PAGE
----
In my four years, Kenyon has added Programs in Islamic Civilization and Cultures, Latino/a Studies, and expanded the Asian Studies program to include a joint major, the first of its kind. Rumors are circulating that the Environmental Studies program is considering adopting a similar structure. Enrollment in Arabic is at an all-time high, as are rates of study abroad. A coalition of students, faculty, and administrators recognize the challenges facing current Kenyon students and the rapidly-globalizing world they will enter upon graduation. These people are promoting changes in the curriculum and social fabric of campus which expand what it means to be a liberal arts institution while retaining Kenyon’s character, essence, and traditions.

Maintenance Management
The debate that started with an announcement about potential outsourcing of maintenance staff has yet to reach a conclusion. Negotiations are still underway, after the receipt of recommendations from the advisory panel formed last fall. The decisions that are made in the coming weeks impact how the College is perceived by its employees, the surrounding community, and by concerned alumni and students.

Presidential Politics
One of the largest changes facing Kenyon in 2013 is the departure of President S. Georgia Nugent. The search is underway, and those involved are encouraging student and faculty input on what should be required and expected of the new head of the College.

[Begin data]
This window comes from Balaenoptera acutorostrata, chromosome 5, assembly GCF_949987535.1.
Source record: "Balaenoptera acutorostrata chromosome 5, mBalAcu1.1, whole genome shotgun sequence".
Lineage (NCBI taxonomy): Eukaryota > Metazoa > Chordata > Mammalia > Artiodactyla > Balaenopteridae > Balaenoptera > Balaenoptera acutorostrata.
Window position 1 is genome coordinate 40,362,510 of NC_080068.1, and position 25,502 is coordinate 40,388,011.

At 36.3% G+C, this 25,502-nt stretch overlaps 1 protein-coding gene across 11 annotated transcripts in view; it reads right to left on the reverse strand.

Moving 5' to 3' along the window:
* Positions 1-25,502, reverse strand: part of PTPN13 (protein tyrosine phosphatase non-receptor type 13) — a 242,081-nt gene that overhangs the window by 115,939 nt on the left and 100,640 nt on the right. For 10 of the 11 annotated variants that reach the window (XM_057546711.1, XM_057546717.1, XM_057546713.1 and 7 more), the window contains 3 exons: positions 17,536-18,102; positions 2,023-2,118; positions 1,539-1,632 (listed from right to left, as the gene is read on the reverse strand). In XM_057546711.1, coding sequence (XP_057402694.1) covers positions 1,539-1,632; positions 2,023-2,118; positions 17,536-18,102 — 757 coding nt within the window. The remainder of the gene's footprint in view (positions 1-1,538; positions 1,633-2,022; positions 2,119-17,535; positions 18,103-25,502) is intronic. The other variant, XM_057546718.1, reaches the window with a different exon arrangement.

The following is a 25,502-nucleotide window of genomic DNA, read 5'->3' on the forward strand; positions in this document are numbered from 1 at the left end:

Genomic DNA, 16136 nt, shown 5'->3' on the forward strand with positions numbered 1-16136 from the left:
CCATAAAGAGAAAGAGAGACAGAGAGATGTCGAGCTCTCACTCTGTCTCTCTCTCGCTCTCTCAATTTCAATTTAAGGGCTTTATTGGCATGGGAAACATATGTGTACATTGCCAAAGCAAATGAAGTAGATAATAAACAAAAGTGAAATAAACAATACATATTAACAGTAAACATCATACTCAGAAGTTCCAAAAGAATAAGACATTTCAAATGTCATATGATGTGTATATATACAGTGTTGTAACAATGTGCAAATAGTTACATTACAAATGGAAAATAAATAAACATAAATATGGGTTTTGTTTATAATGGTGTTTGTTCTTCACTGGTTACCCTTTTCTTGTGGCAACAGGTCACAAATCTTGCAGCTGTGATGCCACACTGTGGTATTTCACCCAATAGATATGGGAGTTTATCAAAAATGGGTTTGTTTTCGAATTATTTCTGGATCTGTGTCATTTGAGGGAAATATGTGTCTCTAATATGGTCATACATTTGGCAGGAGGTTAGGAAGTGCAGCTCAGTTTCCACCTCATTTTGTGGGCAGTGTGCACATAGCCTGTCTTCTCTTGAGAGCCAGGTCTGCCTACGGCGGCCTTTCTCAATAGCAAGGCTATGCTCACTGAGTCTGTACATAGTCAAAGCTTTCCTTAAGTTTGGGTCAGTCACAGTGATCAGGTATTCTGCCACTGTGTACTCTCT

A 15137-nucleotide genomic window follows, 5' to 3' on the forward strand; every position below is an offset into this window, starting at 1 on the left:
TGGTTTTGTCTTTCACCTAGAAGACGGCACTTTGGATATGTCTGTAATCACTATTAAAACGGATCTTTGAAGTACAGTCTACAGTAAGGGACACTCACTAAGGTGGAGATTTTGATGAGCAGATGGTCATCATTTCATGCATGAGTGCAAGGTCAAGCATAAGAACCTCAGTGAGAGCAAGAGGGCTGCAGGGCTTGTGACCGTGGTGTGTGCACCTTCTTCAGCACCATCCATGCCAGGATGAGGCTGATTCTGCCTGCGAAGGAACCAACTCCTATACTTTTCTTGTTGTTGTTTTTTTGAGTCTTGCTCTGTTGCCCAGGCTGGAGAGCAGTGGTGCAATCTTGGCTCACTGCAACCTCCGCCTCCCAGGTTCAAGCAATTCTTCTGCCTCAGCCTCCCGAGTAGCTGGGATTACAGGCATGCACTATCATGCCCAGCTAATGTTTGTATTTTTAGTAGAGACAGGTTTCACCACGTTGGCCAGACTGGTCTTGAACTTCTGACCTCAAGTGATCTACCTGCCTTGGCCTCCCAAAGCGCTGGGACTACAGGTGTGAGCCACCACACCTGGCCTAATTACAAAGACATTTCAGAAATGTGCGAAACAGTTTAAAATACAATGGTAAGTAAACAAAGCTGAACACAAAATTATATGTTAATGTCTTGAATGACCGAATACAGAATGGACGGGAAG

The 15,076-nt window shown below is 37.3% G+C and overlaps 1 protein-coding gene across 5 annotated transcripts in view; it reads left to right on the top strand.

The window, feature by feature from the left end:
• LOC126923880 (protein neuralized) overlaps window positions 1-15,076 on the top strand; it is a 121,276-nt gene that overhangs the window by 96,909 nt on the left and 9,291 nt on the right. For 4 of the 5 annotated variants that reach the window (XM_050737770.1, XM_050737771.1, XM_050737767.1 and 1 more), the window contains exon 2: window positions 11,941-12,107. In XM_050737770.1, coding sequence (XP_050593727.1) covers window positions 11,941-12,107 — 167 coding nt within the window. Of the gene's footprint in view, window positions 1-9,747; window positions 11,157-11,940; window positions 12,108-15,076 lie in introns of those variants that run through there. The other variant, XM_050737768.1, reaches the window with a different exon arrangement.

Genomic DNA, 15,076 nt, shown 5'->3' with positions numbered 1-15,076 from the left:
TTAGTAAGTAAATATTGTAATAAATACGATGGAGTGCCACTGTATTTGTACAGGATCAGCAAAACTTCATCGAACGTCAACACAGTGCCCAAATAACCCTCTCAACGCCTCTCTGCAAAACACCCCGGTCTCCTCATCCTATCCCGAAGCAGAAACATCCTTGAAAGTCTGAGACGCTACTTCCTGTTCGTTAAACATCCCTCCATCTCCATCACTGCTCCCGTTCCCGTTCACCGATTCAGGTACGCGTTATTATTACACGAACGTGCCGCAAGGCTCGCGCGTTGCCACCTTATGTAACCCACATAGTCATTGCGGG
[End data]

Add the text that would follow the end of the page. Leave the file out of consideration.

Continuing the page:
In her address to the entering class of 2016 during the annual Matriculation ceremony, President Nugent commented on the inextricability of beginnings and endings. Both bring new challenges and decisions to be made; they shape those who experience them. Kenyon is undergoing a series of changes, some more readily apparent than others. Deciding when, how, and to what extent these alterations are made requires the continual and persistent input of the student body and faculty, as well as a supportive and receptive administration. Kenyon’s Mission Statement declares that, “… A liberal education forms the foundation of a fulfilling and valuable life. To that purpose Kenyon College is devoted.” From the long-term health of students, to their mobility on campus, to the rights and assurances given to those the College employs, and what is available as a program of study here, decisions are being made which impact what that “fulfilling and valuable life” might look like here in Gambier. As students, we should resolve to be part of the process.